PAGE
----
Tuning into Wimax TV

Craig Miller
16 Oct 2008

The market for mobile TV has been somewhat of a paradox. There are endless studies showing mobile TV's appeal to consumers, its being the logical next step in terms of convergence, the widespread availability of mobile broadband and the shift of content owners and media companies dedicating significant resources to getting enhanced presence. Yet the market has seen a number of setbacks last year and mobile TV's viability has been questioned.

Clealy there is consumer interest but the question isn't whether there is a viable market, but what is the best technology that will change the economics of mobile TV and make mass market adoption possible‾

To make a significant investment in mobile TV, operators need to have confidence in the business model and in the technology's ability to deliver a fruitful return on investment. Yet, in a recent survey, nearly half of mobile subscribers were not aware if their cellular carrier offered mobile TV and video services, at all. Operators will need to raise the visibility of mobile TV and video services.

Operators must also look at the cost drivers for mobile TV, and especially those over Wimax. The economics of mobile TV over Wimax are driven by the costs to acquire spectrum and build out network coverage, and the technology's ability to support a wide offering of high-quality broadcast channels and deliver highly targeted advertising. Enough channels will potentially allow operators to offer a set of free ad-supported channels and a compelling premium offer that subscribers can access on a pay-per show, pay-per-view, or subscription basis. Finally, the economics are driven by where it positions the Wimax operator in the value chain.

But where does mobile TV over Wimax have a play‾ Both existing mobile operators and a set of new entrants are looking at a new generation of technologies beyond 3G to target this opportunity. Many operators are currently building the business case for Wimax and aiming to capture revenues from these next-generation multimedia services on top of the revenues from their traditional wireless DSL and mobile broadband services.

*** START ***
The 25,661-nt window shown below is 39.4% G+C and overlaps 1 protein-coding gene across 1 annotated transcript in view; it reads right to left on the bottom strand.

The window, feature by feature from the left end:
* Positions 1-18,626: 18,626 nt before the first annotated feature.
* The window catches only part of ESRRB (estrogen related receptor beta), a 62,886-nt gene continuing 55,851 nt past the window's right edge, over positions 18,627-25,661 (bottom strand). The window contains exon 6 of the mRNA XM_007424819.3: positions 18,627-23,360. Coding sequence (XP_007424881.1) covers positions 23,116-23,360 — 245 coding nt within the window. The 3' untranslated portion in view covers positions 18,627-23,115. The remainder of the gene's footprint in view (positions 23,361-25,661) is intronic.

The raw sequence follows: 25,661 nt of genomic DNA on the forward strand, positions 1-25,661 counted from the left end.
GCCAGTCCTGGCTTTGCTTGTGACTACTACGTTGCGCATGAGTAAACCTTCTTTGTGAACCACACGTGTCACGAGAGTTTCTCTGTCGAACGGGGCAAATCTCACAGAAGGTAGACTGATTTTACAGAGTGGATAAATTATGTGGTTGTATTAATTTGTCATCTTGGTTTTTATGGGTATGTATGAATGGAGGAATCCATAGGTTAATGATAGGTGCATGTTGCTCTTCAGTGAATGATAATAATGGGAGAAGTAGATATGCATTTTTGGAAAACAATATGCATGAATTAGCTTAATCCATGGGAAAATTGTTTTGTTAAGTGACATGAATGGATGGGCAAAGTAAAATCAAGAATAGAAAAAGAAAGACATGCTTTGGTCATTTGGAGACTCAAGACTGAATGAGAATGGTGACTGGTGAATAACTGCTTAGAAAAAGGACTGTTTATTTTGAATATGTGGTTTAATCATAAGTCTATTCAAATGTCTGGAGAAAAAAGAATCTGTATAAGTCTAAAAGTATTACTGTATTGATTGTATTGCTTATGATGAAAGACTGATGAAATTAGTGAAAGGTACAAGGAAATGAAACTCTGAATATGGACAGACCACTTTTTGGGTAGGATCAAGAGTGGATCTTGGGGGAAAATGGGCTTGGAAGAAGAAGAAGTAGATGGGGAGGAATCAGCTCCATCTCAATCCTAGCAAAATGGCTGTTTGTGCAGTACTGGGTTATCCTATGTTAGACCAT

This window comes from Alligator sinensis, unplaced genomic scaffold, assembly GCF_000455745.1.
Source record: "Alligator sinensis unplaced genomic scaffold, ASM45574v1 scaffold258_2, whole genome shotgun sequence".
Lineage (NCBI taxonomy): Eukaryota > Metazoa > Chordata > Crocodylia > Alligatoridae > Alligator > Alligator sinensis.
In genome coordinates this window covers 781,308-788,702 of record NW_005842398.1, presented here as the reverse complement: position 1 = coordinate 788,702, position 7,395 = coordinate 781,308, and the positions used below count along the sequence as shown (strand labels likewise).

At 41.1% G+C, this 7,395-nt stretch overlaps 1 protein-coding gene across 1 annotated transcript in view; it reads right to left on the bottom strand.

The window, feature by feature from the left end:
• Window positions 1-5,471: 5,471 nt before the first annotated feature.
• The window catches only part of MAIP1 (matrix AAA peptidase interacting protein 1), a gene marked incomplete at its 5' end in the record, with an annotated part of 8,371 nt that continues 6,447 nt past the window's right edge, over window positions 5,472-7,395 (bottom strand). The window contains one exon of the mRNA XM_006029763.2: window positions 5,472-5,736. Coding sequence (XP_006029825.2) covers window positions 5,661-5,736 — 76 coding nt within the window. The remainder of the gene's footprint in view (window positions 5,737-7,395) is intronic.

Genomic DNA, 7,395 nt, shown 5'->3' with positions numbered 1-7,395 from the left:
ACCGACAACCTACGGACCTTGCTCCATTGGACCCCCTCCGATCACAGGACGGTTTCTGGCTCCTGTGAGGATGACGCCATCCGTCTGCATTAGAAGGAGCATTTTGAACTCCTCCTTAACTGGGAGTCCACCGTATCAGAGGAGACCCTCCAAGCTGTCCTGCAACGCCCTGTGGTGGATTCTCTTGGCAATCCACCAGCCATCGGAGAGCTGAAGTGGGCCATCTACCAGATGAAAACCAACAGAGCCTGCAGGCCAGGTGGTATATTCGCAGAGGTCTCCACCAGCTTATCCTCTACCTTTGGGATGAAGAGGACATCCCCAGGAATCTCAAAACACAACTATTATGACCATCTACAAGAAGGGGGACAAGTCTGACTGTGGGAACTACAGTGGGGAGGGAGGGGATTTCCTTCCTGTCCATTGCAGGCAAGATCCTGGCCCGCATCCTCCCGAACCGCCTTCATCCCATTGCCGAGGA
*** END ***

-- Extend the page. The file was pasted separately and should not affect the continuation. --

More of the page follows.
Balance quality and reach

Mobile multimedia services - especially video - are bandwidth-intensive and have become expensive to deploy as only point-to-point (unicast) services. Unicast services tailor the content to an individual user's needs, but as the subscriber base increases they do not provide efficient use of network resources. Operators face a major marketing dilemma: they want to drive revenue from services but if they are too successful, their networks may become congested and impact their profitable voice offerings.

Additionally, unicast delivery of multimedia content scales poorly for delivery of good quality mass-market content, including popular TV telecasts, as well as for the delivery of public safety services and public emergency alerts.

A Telephia study made in 2006 suggests that video quality is one of the most important service parameters, finding that 41% of US mobile content user respondents cited low video quality as the leading reason for dissatisfaction with mobile TV/video services.

Keeping with the notion that quality is key, service providers can and should use simple assumptions regarding spectral efficiency, streaming video data rates, service penetration, video usage, and available spectrum to generate available network capacity risk assessments - to avoid network capacity overload and service/customer loyalty disruptions.

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